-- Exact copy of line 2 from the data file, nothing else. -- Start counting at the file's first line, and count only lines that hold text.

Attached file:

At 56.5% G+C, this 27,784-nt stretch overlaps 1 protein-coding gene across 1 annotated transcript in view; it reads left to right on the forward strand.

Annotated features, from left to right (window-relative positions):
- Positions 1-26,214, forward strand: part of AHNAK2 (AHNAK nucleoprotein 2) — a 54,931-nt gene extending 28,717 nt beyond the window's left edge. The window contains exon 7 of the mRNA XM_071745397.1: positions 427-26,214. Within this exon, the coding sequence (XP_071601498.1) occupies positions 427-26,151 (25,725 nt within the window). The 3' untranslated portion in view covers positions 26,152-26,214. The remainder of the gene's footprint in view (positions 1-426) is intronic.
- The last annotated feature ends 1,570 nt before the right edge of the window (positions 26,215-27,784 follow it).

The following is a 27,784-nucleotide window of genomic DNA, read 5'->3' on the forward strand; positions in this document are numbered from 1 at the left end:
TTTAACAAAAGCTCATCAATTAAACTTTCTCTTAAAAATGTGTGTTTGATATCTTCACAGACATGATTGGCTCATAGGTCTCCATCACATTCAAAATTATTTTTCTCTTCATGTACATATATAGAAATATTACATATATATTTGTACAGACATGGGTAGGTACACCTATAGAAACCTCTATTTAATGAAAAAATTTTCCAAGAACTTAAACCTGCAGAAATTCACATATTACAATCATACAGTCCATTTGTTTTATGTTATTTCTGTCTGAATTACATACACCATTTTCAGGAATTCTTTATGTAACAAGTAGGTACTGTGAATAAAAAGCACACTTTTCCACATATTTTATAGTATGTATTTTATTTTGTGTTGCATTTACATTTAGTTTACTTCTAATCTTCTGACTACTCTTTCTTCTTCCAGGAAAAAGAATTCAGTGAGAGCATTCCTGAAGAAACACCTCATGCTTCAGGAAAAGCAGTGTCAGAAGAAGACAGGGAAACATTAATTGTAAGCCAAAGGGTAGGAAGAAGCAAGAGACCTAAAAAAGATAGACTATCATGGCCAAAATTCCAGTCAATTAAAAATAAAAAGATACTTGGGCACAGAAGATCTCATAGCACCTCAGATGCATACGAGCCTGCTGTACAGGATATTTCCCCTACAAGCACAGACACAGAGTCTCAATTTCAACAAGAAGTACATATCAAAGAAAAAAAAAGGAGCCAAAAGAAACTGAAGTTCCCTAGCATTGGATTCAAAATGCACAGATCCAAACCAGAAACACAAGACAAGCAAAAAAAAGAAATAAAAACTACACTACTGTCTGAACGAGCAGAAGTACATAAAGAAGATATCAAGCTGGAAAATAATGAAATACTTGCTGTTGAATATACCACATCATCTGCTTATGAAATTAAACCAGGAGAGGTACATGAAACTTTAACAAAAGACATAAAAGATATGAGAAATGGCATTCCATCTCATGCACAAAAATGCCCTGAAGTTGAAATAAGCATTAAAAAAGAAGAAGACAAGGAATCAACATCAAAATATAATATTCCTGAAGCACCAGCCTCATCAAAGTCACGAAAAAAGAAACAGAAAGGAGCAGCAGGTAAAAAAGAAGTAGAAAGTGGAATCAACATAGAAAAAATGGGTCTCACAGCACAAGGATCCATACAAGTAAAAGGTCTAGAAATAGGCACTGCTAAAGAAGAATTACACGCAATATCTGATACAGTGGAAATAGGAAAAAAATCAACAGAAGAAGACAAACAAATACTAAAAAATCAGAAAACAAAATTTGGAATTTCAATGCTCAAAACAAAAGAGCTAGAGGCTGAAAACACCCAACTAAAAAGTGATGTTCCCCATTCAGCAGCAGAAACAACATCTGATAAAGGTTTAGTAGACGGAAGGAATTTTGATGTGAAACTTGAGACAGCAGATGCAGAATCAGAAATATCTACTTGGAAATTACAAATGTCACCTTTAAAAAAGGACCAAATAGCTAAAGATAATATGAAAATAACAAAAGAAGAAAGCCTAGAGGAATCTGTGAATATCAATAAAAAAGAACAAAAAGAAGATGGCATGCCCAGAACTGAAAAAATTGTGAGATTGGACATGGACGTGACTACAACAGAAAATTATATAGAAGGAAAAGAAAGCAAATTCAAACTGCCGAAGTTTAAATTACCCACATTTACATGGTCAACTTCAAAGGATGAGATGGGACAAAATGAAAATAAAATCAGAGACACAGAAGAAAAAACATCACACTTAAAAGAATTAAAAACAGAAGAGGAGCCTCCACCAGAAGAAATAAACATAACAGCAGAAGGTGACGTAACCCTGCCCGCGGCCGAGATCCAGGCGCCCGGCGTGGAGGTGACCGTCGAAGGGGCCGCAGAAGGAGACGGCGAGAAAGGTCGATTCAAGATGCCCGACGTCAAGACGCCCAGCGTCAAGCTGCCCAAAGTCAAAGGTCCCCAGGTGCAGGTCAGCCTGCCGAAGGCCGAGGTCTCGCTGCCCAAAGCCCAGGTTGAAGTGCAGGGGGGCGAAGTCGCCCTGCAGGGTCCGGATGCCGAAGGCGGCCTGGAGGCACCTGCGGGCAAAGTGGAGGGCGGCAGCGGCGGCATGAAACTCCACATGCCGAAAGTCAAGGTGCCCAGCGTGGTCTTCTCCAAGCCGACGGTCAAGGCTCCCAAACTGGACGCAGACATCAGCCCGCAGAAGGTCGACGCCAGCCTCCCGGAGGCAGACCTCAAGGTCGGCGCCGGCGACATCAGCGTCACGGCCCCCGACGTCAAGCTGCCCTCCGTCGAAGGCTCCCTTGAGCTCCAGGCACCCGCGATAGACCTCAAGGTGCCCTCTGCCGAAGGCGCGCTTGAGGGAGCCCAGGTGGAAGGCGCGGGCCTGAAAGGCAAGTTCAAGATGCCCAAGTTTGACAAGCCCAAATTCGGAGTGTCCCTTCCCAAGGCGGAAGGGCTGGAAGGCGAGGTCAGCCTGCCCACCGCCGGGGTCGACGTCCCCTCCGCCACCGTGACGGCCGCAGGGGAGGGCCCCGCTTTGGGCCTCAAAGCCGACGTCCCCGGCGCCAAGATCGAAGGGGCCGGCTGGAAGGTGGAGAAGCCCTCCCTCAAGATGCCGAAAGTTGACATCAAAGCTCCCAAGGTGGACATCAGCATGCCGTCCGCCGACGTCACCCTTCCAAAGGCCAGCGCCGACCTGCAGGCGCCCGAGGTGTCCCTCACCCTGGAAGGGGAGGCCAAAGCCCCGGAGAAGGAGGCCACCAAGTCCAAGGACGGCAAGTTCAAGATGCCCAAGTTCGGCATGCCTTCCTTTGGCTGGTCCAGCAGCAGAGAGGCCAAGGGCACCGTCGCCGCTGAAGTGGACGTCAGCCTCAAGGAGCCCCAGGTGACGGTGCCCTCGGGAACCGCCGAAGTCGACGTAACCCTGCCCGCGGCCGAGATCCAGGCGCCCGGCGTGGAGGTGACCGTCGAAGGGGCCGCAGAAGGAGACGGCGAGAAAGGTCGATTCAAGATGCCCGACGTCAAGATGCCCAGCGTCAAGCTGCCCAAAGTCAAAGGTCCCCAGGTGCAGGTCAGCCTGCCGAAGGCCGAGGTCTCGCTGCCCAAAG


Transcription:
Annotated features, from left to right (window-relative positions):